Let’s be clear, many folks have thrown-in. This question has loads of answers, and this writeup will likely not make it to the top of the search engines. So, what more is there to say? This: it’s not the answer that matters so much as is the philosophy that shapes it.
The answer — and, sure, let me be so bold as to say the right answer — is this: the difference between user experience and customer experience is scope. The customer is a category of user defined by the transaction. Not all users are customers; all customers are users.*
So, how as Metricians do we understand this question?
If we start with the core practical principle that the user experience is a metric, and if we agree to agree that our metric is some fuzzy holistic math — good or bad — we work to push up and to the right, then what’s the real function of using “user” as the adjective here?
What we’re describing is the experience of a given role. Our users are people who, well, use our service. It’s an exercise in seeing just how vague we can be, but most of the time “user” works. When we’re working to understand our place in a larger ecosystem of services, imagined as a journey from a bird’s-eye view where a person moves from one service to another service to our service to another even further on in pursuit of some greater motivation, that they use our service is all we can really say for certain.
It’s only in the performance of designing for that user experience that, flying closer, we perceive the path isn’t solid but an obstacle course with touchpoints haphazardly spaced. The journey is an act not just of traversing from one to the other but the choice of how to traverse. These angles of approach — hopping, skipping, crawling, swinging — are variables in the fuzzy math that determine whether the user experience is positive or poor.
A variety of roles emerge on closer inspection, like looking at light through a prism. A single “user” early in their engagement with our service begins — let’s say — as a “subscriber,” for which we must consider the subscriber experience; they then pay to place an ad in some content, after which they become an “advertiser.” The advertiser experience includes a storefront and transaction, during which they too become a “customer.” A poor customer experience has detrimental impact on the user’s confidence in our service, part of which is defined by the quality of their experience as an advertiser. At no time, by the way, does this person stop being a subscriber.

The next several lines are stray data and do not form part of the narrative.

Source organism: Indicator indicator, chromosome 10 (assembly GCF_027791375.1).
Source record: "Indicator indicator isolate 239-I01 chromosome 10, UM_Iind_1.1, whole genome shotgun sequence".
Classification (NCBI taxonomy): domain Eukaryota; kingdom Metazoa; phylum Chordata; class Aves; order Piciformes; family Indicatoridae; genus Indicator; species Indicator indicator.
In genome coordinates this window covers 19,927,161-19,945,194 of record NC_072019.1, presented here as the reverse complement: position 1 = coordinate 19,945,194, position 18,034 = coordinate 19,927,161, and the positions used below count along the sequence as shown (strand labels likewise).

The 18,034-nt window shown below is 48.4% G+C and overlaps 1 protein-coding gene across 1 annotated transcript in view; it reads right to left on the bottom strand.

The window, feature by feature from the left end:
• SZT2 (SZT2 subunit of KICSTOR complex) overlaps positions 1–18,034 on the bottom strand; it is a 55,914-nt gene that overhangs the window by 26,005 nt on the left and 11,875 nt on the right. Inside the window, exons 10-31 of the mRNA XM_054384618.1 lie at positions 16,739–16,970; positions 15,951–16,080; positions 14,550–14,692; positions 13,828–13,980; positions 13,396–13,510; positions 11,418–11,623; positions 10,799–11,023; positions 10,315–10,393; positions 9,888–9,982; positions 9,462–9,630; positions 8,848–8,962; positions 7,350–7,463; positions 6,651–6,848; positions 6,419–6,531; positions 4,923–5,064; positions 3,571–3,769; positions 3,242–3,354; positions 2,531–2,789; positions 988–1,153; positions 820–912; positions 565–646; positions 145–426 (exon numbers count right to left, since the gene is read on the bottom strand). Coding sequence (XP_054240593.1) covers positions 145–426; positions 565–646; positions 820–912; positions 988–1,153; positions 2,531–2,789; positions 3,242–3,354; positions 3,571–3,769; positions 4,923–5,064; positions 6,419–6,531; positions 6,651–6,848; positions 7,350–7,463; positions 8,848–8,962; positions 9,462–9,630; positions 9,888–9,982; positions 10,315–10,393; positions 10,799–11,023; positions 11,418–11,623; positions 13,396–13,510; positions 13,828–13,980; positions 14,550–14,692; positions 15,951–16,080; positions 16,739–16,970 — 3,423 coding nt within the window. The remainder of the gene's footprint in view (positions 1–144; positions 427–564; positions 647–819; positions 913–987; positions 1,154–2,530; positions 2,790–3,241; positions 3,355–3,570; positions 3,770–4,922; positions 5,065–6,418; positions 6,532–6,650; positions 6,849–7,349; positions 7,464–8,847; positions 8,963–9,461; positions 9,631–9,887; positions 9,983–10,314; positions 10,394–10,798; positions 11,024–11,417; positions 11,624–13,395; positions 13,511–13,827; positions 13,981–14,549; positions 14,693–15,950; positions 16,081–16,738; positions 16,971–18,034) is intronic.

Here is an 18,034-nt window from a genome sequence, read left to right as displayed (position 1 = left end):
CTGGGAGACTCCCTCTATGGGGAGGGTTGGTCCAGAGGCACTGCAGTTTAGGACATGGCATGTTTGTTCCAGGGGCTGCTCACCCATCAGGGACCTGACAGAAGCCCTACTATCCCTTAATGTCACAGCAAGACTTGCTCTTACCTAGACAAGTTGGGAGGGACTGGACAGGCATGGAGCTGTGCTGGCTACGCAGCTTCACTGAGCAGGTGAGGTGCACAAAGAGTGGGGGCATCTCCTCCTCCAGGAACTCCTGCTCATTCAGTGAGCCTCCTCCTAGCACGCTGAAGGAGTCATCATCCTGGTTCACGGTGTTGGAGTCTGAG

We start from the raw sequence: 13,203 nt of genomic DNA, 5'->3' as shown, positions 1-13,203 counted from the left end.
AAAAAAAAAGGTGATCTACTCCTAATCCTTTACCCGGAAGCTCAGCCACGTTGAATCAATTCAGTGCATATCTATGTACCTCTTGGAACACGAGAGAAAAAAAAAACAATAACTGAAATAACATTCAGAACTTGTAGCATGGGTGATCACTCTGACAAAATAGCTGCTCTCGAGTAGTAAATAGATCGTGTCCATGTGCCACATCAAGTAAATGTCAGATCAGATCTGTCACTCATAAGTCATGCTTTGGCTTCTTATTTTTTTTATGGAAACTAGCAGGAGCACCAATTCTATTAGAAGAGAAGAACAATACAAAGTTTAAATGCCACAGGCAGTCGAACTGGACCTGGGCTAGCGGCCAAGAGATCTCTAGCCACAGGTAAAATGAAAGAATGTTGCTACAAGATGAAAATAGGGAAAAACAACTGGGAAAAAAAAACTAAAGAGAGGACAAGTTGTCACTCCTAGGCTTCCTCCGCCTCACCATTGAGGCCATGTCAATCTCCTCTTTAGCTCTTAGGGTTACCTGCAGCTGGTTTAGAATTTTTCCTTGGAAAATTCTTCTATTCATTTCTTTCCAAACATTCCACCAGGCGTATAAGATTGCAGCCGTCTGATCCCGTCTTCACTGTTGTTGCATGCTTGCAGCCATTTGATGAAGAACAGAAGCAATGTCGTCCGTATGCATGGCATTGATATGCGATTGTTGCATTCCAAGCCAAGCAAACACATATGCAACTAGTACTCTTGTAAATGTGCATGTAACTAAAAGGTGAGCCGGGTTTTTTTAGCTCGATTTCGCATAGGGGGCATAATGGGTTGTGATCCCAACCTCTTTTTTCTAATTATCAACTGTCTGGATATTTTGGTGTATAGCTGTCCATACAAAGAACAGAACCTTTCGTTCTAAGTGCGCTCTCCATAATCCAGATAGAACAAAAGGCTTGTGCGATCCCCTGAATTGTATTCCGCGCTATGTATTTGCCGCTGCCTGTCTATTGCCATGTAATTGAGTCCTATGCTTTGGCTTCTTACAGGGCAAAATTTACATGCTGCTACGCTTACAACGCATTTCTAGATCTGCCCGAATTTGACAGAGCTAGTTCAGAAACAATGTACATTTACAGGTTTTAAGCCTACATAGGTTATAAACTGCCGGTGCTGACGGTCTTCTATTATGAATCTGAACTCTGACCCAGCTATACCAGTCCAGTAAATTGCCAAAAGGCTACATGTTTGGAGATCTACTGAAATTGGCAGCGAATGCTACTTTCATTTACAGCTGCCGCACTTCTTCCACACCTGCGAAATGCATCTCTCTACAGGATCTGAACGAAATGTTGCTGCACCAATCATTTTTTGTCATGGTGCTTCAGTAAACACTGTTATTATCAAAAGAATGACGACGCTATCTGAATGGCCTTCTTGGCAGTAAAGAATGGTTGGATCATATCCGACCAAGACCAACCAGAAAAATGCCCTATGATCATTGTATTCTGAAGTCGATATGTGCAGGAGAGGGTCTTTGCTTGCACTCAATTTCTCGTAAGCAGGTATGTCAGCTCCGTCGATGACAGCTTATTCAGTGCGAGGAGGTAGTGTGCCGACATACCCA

What does it mean for the overall business when the customer experience is poor, the subscriber experience is alright, and the advertiser experience is good?
This downside-up rabbithole reality defines the UX problems inherent in news, where I presently spend the majority of my time. Ultimately, it is the “user” experience, that higher level fuzzy cumulative, that correlates with business success — but designing to keep that UX in the black is a strategic mess.
But this is true for you, too, wherever your niche. The awareness of this problem of scope is a mark of experience.
It is easy to conflate these roles I describe with personas, but they are not the same. A role in this way is defined by a job to be done that is contained within the motivating job to be done that set the user on this journey in the first place. The work is to first understand why folks use your service, then scope-in to identify the jobs within jobs: it’s how we design for those that ensure when users leave our realm for the next service on their journey that they don’t stumble on their way.
So, next time, when someone asks you the difference between UX and CX — you can now give them the choice to see how deep this rabbithole really goes.
* Some of you thinky service-design folk might write in that the one who pays for a service is not always the user of the service. I get where you’re going, but let me stop you right there. I think you’re wrong, but let me save the why for another writing.
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Remember that the user experience is a metric.